Review by Matt S.
VA-11 HALL-A has been kicking around for a fair few years now, but for one reason or another I have never actually played it before. Finally, after a number of people have been badgering me to finally move it off the backlist, the Nintendo Switch release of it has given me the opportunity to finally knock it off, and now I understand all the recommendations. In fact, I can’t believe it’s taken me so long. In so many ways VA-11 HALL-A is exactly what I wish more game developers were doing.
There’s a trend among indie developers that are working in narrative-focused spaces (visual novels or “walking simulators”) to structure their games in such a way that you play the role of a witness, rather than a participant. Whether it’s Killing Time At Lightspeed, or Bury Me, My Love, or something like Everybody’s Gone To The Rapture, the common thread among them is how little control you really have over what’s going on. In Killing Time, you’re catching up on social media while on a spaceship, watching as the world you left behind falls to pieces. In Bury Me, My Love, you’re following the story of a refugee trying to escape Syria… but you’re not on the journey and can only text message them. In Rapture, you’re piecing together the horrific events that led to a village going silent, and all you can do is watch ghostly re-enactments of past events.
I’m not sure what has encouraged this trend. Perhaps it’s simply that a number of indie developers are looking to asset authorial control over their narratives, or perhaps this movement is in response to the increasingly tired power fantasies that mainstream video games indulge as a matter of course. Regardless of the underlying reason behind it, it is a clear tread, and VA-11 HALL-A is another example of it. In VA-11, you play as a bartender in a run down, soon-to-be-closed, sleazy watering hole. Clients come in, chat with you over a couple of drinks, and leave. You are stuck behind the bar, and have no agency over the actions of any of these patrons. All you can do for them is to offer to mix up a drink.
Each character is heavily involved in the wider world, however, and the stories they weave depict everything from the socio-political ramifications of living within a ruinous dystopia through to their own personal challenges and philosophies as they struggle through life. From the jaded Internet news sity editor to the Hatsune Miku-like idol, from the pretentious philosopher (a.k.a my aspiration) to the live streamer, and from the assassin to the robot prostitute that deliberately keeps herself looking like a child in order to appeal to a certain type of client, the people that drop into your little bar are an eclectic bunch, each with their own personal stories of both joy and woe to share.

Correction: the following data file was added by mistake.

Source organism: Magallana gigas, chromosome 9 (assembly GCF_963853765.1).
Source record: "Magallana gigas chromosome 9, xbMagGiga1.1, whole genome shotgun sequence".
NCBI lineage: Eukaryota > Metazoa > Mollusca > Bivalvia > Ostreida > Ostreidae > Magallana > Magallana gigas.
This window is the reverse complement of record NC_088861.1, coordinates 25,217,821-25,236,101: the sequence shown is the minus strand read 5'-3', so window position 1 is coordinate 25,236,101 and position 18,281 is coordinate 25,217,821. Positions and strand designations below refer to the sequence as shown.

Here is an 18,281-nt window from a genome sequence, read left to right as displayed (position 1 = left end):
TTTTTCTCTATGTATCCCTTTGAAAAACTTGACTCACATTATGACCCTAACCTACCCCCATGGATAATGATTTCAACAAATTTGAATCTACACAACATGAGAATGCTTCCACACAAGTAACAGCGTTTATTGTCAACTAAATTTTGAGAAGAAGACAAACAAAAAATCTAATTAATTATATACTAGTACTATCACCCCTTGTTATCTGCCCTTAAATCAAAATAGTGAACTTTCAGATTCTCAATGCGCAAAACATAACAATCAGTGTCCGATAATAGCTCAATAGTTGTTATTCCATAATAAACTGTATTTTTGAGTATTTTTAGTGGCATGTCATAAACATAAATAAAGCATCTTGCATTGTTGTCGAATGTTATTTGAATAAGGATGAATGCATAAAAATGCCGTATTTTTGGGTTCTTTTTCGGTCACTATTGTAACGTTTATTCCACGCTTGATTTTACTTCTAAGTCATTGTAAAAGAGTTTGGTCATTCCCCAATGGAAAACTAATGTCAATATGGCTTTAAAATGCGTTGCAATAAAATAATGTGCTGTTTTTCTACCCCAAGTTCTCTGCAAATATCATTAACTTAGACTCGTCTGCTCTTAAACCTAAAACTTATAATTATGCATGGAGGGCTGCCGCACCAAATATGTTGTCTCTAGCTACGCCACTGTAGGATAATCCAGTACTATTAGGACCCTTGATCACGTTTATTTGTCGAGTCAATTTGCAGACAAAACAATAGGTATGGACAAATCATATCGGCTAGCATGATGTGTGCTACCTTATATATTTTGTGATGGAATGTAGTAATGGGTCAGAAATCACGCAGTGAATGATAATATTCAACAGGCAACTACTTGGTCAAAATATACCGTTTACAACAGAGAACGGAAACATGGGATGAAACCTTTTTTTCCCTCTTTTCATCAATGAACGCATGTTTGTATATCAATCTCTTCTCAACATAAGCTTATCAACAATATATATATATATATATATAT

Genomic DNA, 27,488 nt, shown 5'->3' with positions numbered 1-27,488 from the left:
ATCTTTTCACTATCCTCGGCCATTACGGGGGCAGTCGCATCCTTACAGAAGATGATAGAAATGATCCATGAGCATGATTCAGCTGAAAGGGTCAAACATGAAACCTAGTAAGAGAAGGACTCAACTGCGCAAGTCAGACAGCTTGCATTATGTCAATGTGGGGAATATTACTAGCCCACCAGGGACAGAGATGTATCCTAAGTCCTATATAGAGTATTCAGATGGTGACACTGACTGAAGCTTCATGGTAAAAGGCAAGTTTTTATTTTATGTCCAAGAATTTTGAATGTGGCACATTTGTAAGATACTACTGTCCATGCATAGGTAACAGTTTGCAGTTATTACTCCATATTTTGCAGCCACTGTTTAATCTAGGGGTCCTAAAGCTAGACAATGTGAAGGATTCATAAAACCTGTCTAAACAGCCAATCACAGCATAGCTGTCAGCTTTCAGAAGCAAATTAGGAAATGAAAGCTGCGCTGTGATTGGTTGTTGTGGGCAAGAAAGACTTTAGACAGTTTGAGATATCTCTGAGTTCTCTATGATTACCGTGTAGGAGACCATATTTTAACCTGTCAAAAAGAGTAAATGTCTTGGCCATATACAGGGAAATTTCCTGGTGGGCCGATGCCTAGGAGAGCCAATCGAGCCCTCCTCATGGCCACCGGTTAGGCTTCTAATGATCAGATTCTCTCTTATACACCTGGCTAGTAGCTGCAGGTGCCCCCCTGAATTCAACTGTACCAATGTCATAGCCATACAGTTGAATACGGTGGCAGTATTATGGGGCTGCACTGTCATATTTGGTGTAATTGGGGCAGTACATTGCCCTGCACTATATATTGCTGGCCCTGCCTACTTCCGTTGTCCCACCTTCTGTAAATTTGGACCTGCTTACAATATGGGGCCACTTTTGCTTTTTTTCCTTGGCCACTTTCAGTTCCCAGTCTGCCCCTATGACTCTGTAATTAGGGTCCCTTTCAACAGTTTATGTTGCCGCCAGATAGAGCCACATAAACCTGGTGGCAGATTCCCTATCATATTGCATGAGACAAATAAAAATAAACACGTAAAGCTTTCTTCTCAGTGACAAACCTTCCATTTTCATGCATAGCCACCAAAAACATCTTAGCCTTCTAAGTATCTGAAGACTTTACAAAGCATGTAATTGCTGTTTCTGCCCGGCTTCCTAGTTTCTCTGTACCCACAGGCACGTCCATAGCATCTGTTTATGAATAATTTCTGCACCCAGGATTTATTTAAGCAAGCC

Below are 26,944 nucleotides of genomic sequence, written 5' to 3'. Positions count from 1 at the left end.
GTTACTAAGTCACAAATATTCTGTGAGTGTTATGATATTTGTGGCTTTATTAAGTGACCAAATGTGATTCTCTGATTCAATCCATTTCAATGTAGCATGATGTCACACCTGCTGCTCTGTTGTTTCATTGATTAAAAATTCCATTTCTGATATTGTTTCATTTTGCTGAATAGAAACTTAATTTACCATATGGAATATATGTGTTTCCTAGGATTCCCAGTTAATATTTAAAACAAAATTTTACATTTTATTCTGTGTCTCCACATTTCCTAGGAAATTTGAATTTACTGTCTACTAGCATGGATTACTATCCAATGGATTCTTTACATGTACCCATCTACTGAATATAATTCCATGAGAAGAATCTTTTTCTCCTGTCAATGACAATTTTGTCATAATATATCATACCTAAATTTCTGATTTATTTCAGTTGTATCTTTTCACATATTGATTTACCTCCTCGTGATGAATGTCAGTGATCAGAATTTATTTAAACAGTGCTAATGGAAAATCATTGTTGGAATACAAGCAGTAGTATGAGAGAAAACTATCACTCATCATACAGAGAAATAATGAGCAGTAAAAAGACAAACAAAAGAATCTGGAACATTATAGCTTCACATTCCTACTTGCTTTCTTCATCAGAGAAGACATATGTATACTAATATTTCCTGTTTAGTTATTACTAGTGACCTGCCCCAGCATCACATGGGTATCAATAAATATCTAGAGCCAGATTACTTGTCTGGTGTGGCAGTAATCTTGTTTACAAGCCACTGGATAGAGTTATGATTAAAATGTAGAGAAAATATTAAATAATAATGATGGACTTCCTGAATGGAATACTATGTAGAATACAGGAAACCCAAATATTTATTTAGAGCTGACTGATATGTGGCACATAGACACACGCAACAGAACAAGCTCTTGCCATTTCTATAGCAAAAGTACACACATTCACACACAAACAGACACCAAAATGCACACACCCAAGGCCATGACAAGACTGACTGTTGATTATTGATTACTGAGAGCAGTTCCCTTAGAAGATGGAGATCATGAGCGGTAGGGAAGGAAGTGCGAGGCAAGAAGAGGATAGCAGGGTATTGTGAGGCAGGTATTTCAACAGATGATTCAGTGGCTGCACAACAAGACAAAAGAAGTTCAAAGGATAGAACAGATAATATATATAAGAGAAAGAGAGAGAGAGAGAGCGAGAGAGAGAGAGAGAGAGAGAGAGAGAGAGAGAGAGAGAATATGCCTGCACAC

Each of the characters canvases a whole range of themes – the robot sex worker, for example, offers a discourse across a range of themes around consent. Does consent matter with regards to synthetic beings? It’s not a topic of intense relevance to the world right now, but between technologies such as VR, AR, robotics and AI, it’s going to be a ethical debate that mainstream society needs to have sooner rather than later.
The Hatsune Miku-like, meanwhile, represents an ongoing conversation regarding the role of celebrity in society. Another character is part of the police force in the increasingly totalitarian state, and represents the tension between the necessity of police forces for the health of society, versus their potential for corruption, and the culpability of individuals within the forces for their actions. The newspaper editor is a deeply unpleasant person, but his sensationalist way of looking at the world and interpreting what he sees is certainly poignant in an era dominated but Murdoch-run trash.